adversative


Also found in: Thesaurus.
Related to adversative: adversative conjunction

ad·ver·sa·tive

 (ăd-vûr′sə-tĭv)
adj.
Expressing antithesis or opposition: the adversative conjunction but.
n.
A word that expresses antithesis or opposition.

[Latin adversātīvus, from adversātus, past participle of adversārī, to oppose, from adversus, against; see adverse.]

ad·ver′sa·tive·ly adv.

adversative

(ədˈvɜːsətɪv) grammar
adj
(Linguistics) (of a word, phrase, or clause) implying opposition or contrast. But and although are adversative conjunctions introducing adversative clauses
n
(Linguistics) an adversative word or speech element

ad•ver•sa•tive

(ædˈvɜr sə tɪv)

adj.
1. expressing contrariety, opposition, or antithesis: “But” is an adversative conjunction.
n.
2. an adversative word.
[1525–35; < Late Latin]
ad•ver′sa•tive•ly, adv.
ThesaurusAntonymsRelated WordsSynonymsLegend:
Adj.1.adversative - expressing antithesis or opposition; "the adversative conjunction `but' in `poor but happy'"
disjunctive - serving or tending to divide or separate
References in periodicals archive ?
The adversative and emphatic "But suddenly" dramatically indicates the gap between what the woman wants/imagines the man to do and what the man actually does.
The results of the analysis revealed that, while there is no statistically significant correlation between the reading comprehension scores of the good readers and the numbers of the connectives such as temporal, causal, adversative and additive in the texts forming the study database, a negative correlation was found between the reading comprehension scores of the poor readers and concession connectives at the level of r = -0.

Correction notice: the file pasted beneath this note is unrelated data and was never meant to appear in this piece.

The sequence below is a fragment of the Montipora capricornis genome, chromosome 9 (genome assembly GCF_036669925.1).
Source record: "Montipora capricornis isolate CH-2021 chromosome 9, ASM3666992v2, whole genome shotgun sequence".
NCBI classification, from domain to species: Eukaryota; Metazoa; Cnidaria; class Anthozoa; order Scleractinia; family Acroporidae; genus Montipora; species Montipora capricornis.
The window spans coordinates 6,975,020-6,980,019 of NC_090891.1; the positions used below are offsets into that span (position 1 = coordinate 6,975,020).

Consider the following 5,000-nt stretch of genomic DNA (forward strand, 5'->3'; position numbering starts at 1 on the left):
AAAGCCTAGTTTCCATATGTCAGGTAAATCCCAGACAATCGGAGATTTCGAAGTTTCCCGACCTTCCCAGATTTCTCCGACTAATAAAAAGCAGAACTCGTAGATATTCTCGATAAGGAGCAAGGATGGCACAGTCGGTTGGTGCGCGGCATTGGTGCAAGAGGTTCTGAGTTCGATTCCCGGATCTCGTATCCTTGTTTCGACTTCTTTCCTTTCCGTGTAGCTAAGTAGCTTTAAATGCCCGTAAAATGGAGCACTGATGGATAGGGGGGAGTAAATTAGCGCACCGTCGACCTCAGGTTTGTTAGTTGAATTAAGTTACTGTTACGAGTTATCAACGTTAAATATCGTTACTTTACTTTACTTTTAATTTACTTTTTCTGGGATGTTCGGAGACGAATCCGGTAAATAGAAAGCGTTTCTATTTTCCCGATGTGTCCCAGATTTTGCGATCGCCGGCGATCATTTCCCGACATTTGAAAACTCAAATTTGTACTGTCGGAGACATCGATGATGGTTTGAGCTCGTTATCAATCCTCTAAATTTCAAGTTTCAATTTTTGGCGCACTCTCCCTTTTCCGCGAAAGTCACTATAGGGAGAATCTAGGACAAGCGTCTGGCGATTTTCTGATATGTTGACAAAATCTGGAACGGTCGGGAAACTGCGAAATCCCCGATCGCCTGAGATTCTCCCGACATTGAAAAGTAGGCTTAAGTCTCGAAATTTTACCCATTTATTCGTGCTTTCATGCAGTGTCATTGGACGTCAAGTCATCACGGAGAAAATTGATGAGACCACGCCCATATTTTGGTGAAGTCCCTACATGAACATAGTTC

Other factors such as personal conflict, a controlling or coercive management style and external standards were found to be negatively related to autonomous motivation and hence were adversative to employee creativity and innovation at the workplace.
Linguistic means may be subdivided into the following constituents groups: prospective, deictic, adversative, referential and summarizing.
Another manifestation of low nominalization is the ability of a relative construction to be coordinated with the main clause by means of an adversative conjunction: (25)
However, the adversative side effects of lung cancer therapeutic drugs could pose a challenge to the growth of this market.
DOMINIC MARTIN, "Rivalite et marches: une ethique adversative pour les agents economiques.
All three words are adversative conjunctions; see Schlesinger 1928: [section] 123.
2) ADVERSATIVE, connecting words and expressions that are opposite in thought; as but, yet, still, however, while, only, etc.
Thus, children's deep commitment to sociality is also manifested in situations of adversative character.
132) Writing for the majority, Justice Ginsberg noted that if even one woman could benefit from VMI's adversative teaching method, VMI's gender-based policy could not pass intermediate scrutiny.
Having already exposed the ills of unfettered access in terms of quantity of information, rather than relevance or quality, this article, in Part III will then posit an understanding of privacy in this context--as part of access rather than adversative to it.